Evaluation of different wall heating systems in historic monuments - aspects of energy and conservation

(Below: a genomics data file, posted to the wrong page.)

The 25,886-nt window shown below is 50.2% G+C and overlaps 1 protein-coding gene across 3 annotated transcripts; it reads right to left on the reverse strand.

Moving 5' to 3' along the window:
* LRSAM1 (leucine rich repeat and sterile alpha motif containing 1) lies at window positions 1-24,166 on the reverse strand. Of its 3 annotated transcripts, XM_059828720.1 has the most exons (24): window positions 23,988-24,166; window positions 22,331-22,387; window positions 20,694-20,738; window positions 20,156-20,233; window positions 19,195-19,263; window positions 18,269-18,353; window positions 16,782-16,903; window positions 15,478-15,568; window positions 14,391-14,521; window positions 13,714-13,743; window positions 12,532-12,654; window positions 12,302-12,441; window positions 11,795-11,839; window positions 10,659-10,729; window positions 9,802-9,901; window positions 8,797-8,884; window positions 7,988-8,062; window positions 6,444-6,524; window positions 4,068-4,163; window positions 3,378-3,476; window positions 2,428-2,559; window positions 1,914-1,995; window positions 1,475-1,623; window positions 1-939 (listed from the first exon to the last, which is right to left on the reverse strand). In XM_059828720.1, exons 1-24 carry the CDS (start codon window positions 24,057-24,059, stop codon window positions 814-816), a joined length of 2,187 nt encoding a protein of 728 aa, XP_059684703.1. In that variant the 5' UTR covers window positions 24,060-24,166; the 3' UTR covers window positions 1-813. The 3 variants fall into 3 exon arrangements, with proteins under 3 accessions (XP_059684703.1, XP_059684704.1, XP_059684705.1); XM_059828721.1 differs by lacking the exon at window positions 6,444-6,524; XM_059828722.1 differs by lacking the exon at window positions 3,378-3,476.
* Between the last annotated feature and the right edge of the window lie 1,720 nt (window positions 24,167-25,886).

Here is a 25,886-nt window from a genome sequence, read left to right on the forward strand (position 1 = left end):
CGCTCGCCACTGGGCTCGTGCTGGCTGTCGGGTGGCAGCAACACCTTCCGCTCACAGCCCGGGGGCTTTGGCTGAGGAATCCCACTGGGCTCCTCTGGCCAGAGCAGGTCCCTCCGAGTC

There are many different ways of heating in historic houses - radiative, air, or convective heating, high- and low-temperature systems, local and area heating. Four different heating systems with high suitability for historic buildings were chosen and compared in long-term measurement campaigns. Two low-temperature area wall heating systems - prefabricated clay elements with serial pipes as well as a wall heating system with parallel pipes - were installed and two radiative high-temperature systems - a radiative plate heater and a Temperierung system that heats the base of the wall. While these systems were installed in four nearly identic rooms, indoor climate and energy monitoring has shown the difficulties with a direct comparison. This also shows the special problems when dealing with comparative measurements in historic buildings with their often unknown wall constructions. In the end, all four systems were compared to a reference system (a convective electric heater) room by room. For the specific examined case at Benediktbeuern, both low-temperature area wall heating systems and the radiant heater showed similar energy demand like the convective system. The high-temperature Temperierung heating system had an about 1.5 times higher energy demand. All wall heating systems were favourable in terms of comfort and preventing damp damages.